When Google registered for its IPO in 2004 the first pages of its SEC filing was a letter from the founders, in which they spelled out their goal of building an enterprise for greater good:
Don’t be evil. We believe strongly that in the long term, we will be better served-as shareholders and in all other ways-by
At the fourth annual Web Summit
event in Dublin
from November 4-6, 2014, 22,000 people from around the world came to see new gadgets, get cool demos and hear the latest scoop on where technology is heading. Since we love travel, we decided to spend a little time learning about what some of the new travel start-ups were up to on the show floor. While we mostly cover news and destinations for the luxury traveler, we threw in several apps into the mix that would be useful for hotels, airlines, property and guest house owners and even boat owners.
What I found fascinating was just how diverse the nationalities were across the board — there are some creative apps coming out of Portugal, Israel, Germany, Finland, Greece, the states, France, England, Ireland, Italy, Finland, Russia, Brazil, Austria, Holland, Belgium, Australia and even Monaco and Malta, among countless others. I put together a curation of some of the apps I came across during my scouting exercise across three days at this massive technology event.
is another B2B solution. Based in of all places Monaco, the female founder team (uncanny fact but they’re both named
I attended the Google dinner and party as part of Web Summit this past week in Dublin. On the agenda, in addition to incredible food, Google tech culture and conversation? Irish music of course. Enjoy!
Irish beer of course.
Google’s youthful culture extends to Dublin and beyond.
Now, for a little musical pleasure.
I came across the ever so cool PulseOn watches at a trade show event earlier this year. A surprising factoid is that these watches are designed and developed in of all places, Finland. The company is a spin-off from Nokia and was founded by five people who wanted to change the paradigm of how heart rate monitoring is done.
PulseOn is a mishmash of sensor technology, algorithms and mobile technology. The mobile app turns the accurate heart rate data into meaningful feedback on the effect of training on your body, making it personalized to you.
What I initially liked about the watch is the design. So many of the heart monitors and sensor watches on the market might be functional but they’re also geeky, so much so that I’ve never been compelled to wear one on a regular basis.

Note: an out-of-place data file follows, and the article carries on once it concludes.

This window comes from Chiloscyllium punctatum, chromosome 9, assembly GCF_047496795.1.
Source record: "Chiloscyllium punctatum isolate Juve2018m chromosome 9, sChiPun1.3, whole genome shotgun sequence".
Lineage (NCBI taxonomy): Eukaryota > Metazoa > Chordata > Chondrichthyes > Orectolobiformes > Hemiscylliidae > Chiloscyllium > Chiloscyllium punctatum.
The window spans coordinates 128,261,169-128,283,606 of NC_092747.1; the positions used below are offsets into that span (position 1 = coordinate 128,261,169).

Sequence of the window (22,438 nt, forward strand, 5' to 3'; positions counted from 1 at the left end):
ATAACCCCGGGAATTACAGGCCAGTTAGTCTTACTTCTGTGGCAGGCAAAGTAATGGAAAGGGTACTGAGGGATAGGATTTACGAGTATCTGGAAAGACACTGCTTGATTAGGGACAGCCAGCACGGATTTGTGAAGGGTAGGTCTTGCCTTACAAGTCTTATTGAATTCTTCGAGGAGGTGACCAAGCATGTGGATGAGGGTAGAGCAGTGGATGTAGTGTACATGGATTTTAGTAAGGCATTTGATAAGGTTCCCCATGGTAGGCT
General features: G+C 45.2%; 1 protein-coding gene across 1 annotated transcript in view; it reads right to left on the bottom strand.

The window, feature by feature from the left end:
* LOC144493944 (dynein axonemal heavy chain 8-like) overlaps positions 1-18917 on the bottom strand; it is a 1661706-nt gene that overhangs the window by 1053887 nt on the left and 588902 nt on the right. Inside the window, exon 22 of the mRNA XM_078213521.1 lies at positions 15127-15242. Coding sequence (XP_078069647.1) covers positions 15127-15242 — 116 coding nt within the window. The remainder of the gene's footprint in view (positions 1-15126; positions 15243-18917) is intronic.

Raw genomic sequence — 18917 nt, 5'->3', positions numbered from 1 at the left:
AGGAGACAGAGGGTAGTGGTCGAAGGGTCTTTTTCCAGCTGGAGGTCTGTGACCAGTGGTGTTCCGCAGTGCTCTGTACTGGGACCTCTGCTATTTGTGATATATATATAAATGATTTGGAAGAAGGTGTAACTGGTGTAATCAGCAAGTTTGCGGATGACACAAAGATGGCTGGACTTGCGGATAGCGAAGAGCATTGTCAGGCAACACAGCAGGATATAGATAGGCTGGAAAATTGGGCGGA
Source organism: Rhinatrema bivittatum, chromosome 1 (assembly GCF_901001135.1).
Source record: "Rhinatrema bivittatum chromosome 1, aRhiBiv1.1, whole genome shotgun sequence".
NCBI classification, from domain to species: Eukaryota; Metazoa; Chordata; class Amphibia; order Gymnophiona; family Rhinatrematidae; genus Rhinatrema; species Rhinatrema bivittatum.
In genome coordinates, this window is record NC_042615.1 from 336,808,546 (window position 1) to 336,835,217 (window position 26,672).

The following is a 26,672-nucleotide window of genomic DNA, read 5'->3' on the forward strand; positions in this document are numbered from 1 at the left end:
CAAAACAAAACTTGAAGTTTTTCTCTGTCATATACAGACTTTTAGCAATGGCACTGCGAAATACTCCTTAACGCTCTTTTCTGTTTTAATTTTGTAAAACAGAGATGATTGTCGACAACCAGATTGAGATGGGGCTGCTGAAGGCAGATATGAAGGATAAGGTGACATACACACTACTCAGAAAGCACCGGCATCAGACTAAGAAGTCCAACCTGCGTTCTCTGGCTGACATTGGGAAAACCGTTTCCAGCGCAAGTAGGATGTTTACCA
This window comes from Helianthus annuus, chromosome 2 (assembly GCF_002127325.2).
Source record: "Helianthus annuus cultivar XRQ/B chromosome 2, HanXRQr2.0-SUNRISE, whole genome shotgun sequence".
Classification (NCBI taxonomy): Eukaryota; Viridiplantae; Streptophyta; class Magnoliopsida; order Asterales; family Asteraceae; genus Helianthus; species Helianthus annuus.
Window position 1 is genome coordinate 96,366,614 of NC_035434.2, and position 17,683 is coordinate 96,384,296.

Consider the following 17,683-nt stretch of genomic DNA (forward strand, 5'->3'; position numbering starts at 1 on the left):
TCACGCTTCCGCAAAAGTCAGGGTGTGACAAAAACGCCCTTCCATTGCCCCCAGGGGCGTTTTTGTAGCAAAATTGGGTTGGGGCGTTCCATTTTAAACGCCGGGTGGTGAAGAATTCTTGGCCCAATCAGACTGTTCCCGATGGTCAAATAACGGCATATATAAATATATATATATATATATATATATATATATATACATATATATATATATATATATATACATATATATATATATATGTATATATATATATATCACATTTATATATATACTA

Their watch measures your heart rate accurately and reliably without the need for a chest belt, so you can be freer as you work out and train. Their sophisticated algorithms extract and analyze heart rate in a wide range of conditions, so whether you’re running, weight training or simply taking a walk, it turns that heart rate data…
Last year I missed Web Summit, what has become Europe’s number one technology event, amusingly labeled as the Davos For Geeks. I went the first two years and this year’s event is a far cry from my year one experience when they only had 500 attendees. Now in its fourth year, 20,000 people flew into Dublin early this week for the premier 3 day event.
Founder, Paddy Cosgrave opened the Summit in the morning, emphasizing the importance of the social element to the Summit where deals can – and have been – done. That said, there was still a lot of activity around the main stage, where they had a host of high level discussions and speakers on the hour all day.
The center stage had Brendan Iribe, the founder of Oculus Rift who spoke about the rise of virtual reality and its applications in everyday life. Skip Rizzo the Director for Medical Virtual Reality and early stage developer of Oculus Rift gave a demonstration of the technology’s uses for post-traumatic stress disorder for returning veterans. From being shot at to street explosions, the virtual reality exposure therapy has assisted veterans in…